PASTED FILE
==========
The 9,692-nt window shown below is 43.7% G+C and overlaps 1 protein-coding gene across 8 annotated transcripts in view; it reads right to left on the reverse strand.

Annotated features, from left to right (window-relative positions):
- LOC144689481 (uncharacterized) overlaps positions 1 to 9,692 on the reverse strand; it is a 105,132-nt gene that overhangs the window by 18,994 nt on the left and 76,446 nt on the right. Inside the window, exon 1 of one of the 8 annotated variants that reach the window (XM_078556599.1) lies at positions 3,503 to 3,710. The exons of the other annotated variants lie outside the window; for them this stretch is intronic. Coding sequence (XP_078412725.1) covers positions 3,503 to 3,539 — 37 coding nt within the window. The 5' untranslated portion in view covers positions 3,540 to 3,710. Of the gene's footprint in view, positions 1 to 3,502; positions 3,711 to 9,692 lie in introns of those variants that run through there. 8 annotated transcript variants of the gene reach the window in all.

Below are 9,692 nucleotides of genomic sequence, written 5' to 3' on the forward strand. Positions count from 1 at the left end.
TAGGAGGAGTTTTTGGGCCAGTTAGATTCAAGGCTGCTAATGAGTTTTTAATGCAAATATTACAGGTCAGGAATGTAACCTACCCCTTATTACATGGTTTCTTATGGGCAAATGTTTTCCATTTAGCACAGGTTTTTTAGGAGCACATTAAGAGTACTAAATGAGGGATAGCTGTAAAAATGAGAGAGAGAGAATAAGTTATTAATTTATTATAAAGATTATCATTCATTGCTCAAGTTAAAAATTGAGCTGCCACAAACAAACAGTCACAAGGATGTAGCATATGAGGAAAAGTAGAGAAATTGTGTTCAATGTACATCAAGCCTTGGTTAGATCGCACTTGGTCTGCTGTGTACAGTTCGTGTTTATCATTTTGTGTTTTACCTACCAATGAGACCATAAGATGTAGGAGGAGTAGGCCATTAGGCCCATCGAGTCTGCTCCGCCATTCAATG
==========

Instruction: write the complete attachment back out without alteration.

The 9,692-nt window shown below is 43.7% G+C and overlaps 1 protein-coding gene across 8 annotated transcripts in view; it reads right to left on the reverse strand.

Annotated features, from left to right (window-relative positions):
- LOC144689481 (uncharacterized) overlaps positions 1 to 9,692 on the reverse strand; it is a 105,132-nt gene that overhangs the window by 18,994 nt on the left and 76,446 nt on the right. Inside the window, exon 1 of one of the 8 annotated variants that reach the window (XM_078556599.1) lies at positions 3,503 to 3,710. The exons of the other annotated variants lie outside the window; for them this stretch is intronic. Coding sequence (XP_078412725.1) covers positions 3,503 to 3,539 — 37 coding nt within the window. The 5' untranslated portion in view covers positions 3,540 to 3,710. Of the gene's footprint in view, positions 1 to 3,502; positions 3,711 to 9,692 lie in introns of those variants that run through there. 8 annotated transcript variants of the gene reach the window in all.

Below are 9,692 nucleotides of genomic sequence, written 5' to 3' on the forward strand. Positions count from 1 at the left end.
TAGGAGGAGTTTTTGGGCCAGTTAGATTCAAGGCTGCTAATGAGTTTTTAATGCAAATATTACAGGTCAGGAATGTAACCTACCCCTTATTACATGGTTTCTTATGGGCAAATGTTTTCCATTTAGCACAGGTTTTTTAGGAGCACATTAAGAGTACTAAATGAGGGATAGCTGTAAAAATGAGAGAGAGAGAATAAGTTATTAATTTATTATAAAGATTATCATTCATTGCTCAAGTTAAAAATTGAGCTGCCACAAACAAACAGTCACAAGGATGTAGCATATGAGGAAAAGTAGAGAAATTGTGTTCAATGTACATCAAGCCTTGGTTAGATCGCACTTGGTCTGCTGTGTACAGTTCGTGTTTATCATTTTGTGTTTTACCTACCAATGAGACCATAAGATGTAGGAGGAGTAGGCCATTAGGCCCATCGAGTCTGCTCCGCCATTCAATG